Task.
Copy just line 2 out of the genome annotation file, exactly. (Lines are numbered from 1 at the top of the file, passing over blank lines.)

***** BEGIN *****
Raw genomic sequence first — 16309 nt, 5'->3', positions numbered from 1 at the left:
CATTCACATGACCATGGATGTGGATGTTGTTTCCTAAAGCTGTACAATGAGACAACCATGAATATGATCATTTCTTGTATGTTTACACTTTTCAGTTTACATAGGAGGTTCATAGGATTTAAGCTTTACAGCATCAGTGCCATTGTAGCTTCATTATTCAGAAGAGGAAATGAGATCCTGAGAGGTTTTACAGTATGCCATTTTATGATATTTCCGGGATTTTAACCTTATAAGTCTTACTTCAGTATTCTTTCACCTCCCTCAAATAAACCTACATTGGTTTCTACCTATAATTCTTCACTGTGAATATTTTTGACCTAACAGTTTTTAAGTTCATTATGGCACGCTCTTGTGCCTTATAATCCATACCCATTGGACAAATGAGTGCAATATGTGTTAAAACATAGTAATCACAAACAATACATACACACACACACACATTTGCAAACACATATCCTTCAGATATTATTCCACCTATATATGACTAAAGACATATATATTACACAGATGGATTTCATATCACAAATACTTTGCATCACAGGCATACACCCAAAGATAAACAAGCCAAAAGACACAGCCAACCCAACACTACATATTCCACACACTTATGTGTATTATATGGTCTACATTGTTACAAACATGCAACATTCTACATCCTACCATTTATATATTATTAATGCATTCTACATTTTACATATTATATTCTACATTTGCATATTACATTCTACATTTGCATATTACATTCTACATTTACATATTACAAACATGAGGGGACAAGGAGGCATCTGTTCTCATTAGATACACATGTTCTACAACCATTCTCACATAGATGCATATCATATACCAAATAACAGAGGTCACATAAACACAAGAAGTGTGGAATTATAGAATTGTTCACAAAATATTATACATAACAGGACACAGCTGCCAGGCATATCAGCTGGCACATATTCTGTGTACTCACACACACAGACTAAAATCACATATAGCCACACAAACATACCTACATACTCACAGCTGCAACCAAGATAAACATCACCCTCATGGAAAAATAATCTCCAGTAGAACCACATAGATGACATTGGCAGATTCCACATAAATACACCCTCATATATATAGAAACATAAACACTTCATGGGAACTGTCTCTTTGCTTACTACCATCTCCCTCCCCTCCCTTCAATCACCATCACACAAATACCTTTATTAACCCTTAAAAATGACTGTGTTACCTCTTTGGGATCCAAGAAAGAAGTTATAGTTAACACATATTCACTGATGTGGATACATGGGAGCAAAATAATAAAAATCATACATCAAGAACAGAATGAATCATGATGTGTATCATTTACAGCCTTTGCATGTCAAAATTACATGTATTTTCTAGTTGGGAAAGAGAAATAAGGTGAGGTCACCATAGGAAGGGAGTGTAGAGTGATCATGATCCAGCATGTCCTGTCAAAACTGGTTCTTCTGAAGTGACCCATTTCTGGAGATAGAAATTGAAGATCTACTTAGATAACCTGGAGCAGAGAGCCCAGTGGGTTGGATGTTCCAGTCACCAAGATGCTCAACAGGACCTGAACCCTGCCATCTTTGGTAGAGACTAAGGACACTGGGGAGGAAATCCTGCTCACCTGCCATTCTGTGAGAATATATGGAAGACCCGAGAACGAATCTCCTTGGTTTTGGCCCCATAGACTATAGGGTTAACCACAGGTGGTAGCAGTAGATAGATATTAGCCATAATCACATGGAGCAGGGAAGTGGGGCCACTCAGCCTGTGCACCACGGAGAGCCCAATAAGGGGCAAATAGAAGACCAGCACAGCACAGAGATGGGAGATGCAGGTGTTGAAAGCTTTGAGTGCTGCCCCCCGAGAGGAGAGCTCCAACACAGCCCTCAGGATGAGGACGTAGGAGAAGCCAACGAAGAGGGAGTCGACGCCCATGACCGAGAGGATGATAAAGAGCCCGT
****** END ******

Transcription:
CATTCACATGACCATGGATGTGGATGTTGTTTCCTAAAGCTGTACAATGAGACAACCATGAATATGATCATTTCTTGTATGTTTACACTTTTCAGTTTACATAGGAGGTTCATAGGATTTAAGCTTTACAGCATCAGTGCCATTGTAGCTTCATTATTCAGAAGAGGAAATGAGATCCTGAGAGGTTTTACAGTATGCCATTTTATGATATTTCCGGGATTTTAACCTTATAAGTCTTACTTCAGTATTCTTTCACCTCCCTCAAATAAACCTACATTGGTTTCTACCTATAATTCTTCACTGTGAATATTTTTGACCTAACAGTTTTTAAGTTCATTATGGCACGCTCTTGTGCCTTATAATCCATACCCATTGGACAAATGAGTGCAATATGTGTTAAAACATAGTAATCACAAACAATACATACACACACACACACATTTGCAAACACATATCCTTCAGATATTATTCCACCTATATATGACTAAAGACATATATATTACACAGATGGATTTCATATCACAAATACTTTGCATCACAGGCATACACCCAAAGATAAACAAGCCAAAAGACACAGCCAACCCAACACTACATATTCCACACACTTATGTGTATTATATGGTCTACATTGTTACAAACATGCAACATTCTACATCCTACCATTTATATATTATTAATGCATTCTACATTTTACATATTATATTCTACATTTGCATATTACATTCTACATTTGCATATTACATTCTACATTTACATATTACAAACATGAGGGGACAAGGAGGCATCTGTTCTCATTAGATACACATGTTCTACAACCATTCTCACATAGATGCATATCATATACCAAATAACAGAGGTCACATAAACACAAGAAGTGTGGAATTATAGAATTGTTCACAAAATATTATACATAACAGGACACAGCTGCCAGGCATATCAGCTGGCACATATTCTGTGTACTCACACACACAGACTAAAATCACATATAGCCACACAAACATACCTACATACTCACAGCTGCAACCAAGATAAACATCACCCTCATGGAAAAATAATCTCCAGTAGAACCACATAGATGACATTGGCAGATTCCACATAAATACACCCTCATATATATAGAAACATAAACACTTCATGGGAACTGTCTCTTTGCTTACTACCATCTCCCTCCCCTCCCTTCAATCACCATCACACAAATACCTTTATTAACCCTTAAAAATGACTGTGTTACCTCTTTGGGATCCAAGAAAGAAGTTATAGTTAACACATATTCACTGATGTGGATACATGGGAGCAAAATAATAAAAATCATACATCAAGAACAGAATGAATCATGATGTGTATCATTTACAGCCTTTGCATGTCAAAATTACATGTATTTTCTAGTTGGGAAAGAGAAATAAGGTGAGGTCACCATAGGAAGGGAGTGTAGAGTGATCATGATCCAGCATGTCCTGTCAAAACTGGTTCTTCTGAAGTGACCCATTTCTGGAGATAGAAATTGAAGATCTACTTAGATAACCTGGAGCAGAGAGCCCAGTGGGTTGGATGTTCCAGTCACCAAGATGCTCAACAGGACCTGAACCCTGCCATCTTTGGTAGAGACTAAGGACACTGGGGAGGAAATCCTGCTCACCTGCCATTCTGTGAGAATATATGGAAGACCCGAGAACGAATCTCCTTGGTTTTGGCCCCATAGACTATAGGGTTAACCACAGGTGGTAGCAGTAGATAGATATTAGCCATAATCACATGGAGCAGGGAAGTGGGGCCACTCAGCCTGTGCACCACGGAGAGCCCAATAAGGGGCAAATAGAAGACCAGCACAGCACAGAGATGGGAGATGCAGGTGTTGAAAGCTTTGAGTGCTGCCCCCCGAGAGGAGAGCTCCAACACAGCCCTCAGGATGAGGACGTAGGAGAAGCCAACGAAGAGGGAGTCGACGCCCATGACCGAGAGGATGATAAAGAGCCCGT